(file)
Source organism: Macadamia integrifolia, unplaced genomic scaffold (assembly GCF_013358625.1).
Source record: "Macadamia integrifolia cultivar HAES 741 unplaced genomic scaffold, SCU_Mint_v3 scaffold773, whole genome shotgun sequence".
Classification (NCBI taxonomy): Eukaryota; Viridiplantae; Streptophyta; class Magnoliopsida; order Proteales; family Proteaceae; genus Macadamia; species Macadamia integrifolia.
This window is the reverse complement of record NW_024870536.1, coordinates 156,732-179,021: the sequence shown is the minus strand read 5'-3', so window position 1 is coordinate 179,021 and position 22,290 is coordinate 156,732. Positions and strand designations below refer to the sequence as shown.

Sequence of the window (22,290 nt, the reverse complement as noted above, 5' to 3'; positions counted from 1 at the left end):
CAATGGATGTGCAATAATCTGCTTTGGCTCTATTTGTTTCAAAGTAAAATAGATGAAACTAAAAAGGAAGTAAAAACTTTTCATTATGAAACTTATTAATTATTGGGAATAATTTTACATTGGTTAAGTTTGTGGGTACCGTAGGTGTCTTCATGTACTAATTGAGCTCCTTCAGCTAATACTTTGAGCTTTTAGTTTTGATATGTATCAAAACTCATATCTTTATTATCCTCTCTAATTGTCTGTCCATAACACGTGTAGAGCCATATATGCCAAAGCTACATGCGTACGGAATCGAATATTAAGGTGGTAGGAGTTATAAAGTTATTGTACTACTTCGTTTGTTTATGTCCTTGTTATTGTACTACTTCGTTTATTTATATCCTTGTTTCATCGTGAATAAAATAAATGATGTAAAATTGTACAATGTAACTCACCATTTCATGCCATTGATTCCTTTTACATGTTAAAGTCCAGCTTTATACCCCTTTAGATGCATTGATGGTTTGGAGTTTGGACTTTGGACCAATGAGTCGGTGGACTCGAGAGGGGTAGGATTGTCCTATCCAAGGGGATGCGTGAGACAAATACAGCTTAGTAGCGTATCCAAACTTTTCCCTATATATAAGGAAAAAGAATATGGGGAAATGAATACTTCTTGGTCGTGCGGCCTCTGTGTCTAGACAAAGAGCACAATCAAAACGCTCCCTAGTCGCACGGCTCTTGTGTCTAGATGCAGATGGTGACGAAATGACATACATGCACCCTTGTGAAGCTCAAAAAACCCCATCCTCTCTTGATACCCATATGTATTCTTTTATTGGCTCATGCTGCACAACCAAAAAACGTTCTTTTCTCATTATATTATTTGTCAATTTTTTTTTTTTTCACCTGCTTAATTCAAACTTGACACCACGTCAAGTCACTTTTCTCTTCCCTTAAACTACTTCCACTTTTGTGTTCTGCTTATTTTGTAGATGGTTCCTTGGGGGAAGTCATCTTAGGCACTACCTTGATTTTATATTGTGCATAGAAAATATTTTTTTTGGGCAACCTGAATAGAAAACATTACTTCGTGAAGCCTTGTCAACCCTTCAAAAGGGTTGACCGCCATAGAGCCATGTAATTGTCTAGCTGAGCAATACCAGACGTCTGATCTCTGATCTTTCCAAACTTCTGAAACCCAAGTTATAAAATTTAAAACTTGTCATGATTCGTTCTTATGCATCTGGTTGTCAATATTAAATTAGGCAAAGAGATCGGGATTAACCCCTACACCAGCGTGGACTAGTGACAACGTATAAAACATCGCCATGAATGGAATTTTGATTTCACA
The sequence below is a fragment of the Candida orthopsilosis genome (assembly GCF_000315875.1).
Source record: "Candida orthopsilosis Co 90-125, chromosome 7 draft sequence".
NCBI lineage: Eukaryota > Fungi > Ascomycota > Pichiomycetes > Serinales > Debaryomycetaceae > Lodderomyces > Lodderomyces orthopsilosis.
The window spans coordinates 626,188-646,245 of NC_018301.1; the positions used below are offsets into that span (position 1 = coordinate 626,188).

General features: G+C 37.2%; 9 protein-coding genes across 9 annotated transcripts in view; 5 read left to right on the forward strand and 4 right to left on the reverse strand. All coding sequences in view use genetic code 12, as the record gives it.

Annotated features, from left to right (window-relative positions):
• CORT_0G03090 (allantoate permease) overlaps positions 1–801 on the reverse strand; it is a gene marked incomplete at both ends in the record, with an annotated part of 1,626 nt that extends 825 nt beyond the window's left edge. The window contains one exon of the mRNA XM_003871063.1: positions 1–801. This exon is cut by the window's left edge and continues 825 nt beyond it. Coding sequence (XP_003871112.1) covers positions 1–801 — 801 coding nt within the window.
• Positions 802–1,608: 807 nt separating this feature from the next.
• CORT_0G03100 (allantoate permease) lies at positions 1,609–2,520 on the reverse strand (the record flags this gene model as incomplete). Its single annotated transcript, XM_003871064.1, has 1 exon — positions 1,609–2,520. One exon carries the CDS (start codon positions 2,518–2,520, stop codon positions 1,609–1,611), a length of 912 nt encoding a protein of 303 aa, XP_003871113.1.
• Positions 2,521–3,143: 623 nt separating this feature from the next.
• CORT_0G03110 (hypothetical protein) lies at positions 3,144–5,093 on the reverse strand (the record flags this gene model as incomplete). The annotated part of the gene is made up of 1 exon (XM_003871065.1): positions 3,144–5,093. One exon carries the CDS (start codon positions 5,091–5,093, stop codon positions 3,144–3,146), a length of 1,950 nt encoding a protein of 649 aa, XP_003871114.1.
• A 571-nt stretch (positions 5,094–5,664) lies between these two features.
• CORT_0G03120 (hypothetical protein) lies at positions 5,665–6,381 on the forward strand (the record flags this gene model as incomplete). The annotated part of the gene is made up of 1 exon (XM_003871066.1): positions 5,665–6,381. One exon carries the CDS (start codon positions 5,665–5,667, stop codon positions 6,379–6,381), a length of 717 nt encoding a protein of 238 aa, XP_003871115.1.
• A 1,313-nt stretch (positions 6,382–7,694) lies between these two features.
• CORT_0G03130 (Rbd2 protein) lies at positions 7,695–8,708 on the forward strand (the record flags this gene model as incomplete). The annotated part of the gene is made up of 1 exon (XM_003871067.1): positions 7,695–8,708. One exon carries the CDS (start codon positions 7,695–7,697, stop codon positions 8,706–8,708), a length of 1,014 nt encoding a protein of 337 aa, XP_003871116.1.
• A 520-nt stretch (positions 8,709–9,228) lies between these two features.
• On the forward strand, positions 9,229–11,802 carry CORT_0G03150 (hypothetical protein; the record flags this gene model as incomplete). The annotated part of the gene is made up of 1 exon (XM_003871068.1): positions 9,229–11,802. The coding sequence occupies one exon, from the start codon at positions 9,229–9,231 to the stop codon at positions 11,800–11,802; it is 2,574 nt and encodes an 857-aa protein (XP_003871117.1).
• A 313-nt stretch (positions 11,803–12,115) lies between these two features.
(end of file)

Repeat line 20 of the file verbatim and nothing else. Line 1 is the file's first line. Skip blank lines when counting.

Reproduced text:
• A 1,313-nt stretch (positions 6,382–7,694) lies between these two features.